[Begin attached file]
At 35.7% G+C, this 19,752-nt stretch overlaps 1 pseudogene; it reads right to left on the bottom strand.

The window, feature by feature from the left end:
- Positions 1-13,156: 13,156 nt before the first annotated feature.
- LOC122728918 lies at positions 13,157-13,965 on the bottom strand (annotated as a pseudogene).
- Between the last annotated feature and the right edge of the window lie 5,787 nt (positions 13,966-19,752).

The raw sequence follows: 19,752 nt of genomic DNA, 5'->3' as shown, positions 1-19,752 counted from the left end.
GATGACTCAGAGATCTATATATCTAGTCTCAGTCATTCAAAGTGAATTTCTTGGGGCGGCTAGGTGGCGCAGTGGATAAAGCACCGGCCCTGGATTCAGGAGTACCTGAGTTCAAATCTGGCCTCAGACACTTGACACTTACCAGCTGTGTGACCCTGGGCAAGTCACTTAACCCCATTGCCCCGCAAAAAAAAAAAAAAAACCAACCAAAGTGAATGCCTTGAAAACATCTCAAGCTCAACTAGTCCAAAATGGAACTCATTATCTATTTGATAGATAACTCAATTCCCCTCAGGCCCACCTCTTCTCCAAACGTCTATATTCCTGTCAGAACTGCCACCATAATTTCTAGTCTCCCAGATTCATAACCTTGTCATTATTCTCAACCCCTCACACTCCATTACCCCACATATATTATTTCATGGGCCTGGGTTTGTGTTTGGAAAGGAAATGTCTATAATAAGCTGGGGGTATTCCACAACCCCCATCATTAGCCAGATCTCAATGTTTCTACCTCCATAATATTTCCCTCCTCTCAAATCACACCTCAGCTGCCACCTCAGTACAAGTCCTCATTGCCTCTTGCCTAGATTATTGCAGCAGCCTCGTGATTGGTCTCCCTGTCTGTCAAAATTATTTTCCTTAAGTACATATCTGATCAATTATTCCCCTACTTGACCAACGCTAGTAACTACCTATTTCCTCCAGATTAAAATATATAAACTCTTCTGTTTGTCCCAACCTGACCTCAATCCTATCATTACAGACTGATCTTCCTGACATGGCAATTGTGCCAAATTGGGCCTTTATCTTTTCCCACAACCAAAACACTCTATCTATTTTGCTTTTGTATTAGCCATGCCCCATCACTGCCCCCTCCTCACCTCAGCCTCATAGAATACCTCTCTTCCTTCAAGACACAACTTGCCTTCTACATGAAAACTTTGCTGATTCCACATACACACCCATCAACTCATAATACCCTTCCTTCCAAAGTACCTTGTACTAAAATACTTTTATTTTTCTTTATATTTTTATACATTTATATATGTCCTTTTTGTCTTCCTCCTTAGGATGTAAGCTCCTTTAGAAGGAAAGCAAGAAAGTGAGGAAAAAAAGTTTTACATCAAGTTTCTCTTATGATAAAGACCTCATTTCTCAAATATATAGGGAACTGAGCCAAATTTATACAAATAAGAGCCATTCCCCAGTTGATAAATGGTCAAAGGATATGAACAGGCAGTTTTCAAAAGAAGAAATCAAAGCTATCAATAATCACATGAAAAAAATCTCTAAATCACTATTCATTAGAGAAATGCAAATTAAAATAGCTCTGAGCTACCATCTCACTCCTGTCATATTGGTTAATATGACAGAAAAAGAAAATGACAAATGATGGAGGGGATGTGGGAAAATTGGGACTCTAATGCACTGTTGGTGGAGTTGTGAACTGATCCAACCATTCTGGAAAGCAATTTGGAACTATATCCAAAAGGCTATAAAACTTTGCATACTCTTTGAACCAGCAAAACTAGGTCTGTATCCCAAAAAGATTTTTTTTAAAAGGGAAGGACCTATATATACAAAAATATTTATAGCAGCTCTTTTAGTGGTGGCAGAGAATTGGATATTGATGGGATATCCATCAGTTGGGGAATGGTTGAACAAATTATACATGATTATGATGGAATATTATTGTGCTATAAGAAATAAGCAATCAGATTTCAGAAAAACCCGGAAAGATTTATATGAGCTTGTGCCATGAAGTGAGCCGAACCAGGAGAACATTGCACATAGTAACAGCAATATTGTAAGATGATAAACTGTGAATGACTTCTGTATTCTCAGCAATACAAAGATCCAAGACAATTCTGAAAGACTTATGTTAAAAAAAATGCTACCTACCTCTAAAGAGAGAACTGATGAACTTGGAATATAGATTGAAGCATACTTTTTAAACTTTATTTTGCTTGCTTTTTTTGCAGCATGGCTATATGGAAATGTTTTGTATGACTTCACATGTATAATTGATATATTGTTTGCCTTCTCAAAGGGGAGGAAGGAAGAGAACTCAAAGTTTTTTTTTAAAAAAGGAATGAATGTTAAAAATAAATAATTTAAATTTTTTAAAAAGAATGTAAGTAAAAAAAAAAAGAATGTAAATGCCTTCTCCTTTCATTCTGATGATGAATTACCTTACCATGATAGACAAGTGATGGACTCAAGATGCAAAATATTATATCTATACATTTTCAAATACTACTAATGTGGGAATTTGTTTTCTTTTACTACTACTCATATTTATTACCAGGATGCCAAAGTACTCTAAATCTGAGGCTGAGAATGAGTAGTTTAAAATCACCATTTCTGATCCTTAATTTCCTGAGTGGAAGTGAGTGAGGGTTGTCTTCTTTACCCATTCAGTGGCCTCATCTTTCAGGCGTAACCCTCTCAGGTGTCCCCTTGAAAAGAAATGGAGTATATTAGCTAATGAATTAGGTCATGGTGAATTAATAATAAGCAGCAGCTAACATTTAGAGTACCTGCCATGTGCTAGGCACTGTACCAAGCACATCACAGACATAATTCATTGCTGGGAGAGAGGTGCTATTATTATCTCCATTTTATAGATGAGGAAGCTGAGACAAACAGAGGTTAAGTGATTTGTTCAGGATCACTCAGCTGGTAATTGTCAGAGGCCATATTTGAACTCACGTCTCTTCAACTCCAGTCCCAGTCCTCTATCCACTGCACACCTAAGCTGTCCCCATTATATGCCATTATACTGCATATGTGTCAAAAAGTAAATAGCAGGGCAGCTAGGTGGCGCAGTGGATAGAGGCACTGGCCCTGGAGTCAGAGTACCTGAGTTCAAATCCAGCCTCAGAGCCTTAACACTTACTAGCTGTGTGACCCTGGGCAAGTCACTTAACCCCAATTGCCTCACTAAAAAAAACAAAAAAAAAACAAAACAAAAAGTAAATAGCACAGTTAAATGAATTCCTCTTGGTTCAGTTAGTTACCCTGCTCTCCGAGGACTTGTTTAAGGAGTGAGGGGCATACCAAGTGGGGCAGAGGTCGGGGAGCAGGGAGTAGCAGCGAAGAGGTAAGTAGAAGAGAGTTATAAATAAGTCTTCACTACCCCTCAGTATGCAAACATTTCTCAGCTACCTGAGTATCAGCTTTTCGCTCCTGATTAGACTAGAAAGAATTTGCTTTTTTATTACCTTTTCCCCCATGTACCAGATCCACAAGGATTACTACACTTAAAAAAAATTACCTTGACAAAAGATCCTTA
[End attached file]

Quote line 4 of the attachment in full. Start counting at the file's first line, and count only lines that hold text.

- LOC122728918 lies at positions 13,157-13,965 on the bottom strand (annotated as a pseudogene).